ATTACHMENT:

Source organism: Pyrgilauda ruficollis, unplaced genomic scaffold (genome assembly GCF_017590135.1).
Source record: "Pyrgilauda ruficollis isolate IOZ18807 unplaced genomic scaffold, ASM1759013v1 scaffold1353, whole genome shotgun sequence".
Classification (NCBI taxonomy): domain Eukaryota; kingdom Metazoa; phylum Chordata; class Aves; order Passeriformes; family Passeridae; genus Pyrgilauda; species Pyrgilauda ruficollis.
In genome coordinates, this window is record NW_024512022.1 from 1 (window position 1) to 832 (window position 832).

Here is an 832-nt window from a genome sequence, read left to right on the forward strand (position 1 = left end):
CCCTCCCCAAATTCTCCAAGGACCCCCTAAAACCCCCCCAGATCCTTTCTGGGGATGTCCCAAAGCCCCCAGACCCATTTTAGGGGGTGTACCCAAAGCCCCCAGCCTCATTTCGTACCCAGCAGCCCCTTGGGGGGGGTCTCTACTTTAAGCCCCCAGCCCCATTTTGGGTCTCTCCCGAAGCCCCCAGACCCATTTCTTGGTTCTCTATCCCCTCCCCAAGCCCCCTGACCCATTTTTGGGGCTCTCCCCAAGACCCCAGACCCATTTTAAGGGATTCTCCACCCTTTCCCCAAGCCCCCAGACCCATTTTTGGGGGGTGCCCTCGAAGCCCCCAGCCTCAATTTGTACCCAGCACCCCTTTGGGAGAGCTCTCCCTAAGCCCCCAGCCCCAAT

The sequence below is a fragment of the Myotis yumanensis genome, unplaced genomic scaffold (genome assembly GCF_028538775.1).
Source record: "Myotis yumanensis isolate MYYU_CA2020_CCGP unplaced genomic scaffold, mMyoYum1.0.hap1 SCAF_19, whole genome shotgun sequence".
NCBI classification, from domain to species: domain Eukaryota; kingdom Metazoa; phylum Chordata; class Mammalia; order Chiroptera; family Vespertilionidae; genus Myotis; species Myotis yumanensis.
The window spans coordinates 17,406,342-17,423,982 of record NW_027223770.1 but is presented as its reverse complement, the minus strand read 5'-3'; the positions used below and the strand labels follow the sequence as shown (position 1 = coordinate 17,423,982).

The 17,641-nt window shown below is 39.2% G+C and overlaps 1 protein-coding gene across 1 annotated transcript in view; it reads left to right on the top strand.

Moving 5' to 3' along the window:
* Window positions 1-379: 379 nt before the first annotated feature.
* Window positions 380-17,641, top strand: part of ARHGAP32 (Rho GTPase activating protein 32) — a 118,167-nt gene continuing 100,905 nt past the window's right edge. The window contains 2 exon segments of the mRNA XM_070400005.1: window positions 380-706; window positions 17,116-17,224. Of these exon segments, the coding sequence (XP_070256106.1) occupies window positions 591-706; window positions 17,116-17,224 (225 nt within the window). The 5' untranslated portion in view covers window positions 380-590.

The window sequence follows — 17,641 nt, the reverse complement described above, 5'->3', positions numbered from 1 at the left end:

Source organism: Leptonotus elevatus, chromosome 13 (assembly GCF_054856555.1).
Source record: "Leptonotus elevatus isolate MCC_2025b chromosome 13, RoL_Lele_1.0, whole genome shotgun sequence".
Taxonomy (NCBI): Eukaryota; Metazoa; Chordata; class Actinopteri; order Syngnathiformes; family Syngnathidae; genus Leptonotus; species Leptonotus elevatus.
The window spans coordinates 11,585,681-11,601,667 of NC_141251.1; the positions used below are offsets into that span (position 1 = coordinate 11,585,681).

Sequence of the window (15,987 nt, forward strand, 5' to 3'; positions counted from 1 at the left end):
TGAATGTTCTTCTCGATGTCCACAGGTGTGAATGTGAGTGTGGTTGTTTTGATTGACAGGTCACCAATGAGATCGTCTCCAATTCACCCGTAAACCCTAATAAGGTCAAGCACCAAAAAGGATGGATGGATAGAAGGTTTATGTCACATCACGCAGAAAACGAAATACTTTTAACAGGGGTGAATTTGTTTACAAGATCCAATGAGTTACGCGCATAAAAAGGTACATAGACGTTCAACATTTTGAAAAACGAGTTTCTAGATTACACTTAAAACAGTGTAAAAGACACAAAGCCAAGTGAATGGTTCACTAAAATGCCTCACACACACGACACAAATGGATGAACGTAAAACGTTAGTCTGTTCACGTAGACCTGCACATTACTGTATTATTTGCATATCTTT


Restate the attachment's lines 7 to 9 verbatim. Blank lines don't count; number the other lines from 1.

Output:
The sequence below is a fragment of the Myotis yumanensis genome, unplaced genomic scaffold (genome assembly GCF_028538775.1).
Source record: "Myotis yumanensis isolate MYYU_CA2020_CCGP unplaced genomic scaffold, mMyoYum1.0.hap1 SCAF_19, whole genome shotgun sequence".
NCBI classification, from domain to species: domain Eukaryota; kingdom Metazoa; phylum Chordata; class Mammalia; order Chiroptera; family Vespertilionidae; genus Myotis; species Myotis yumanensis.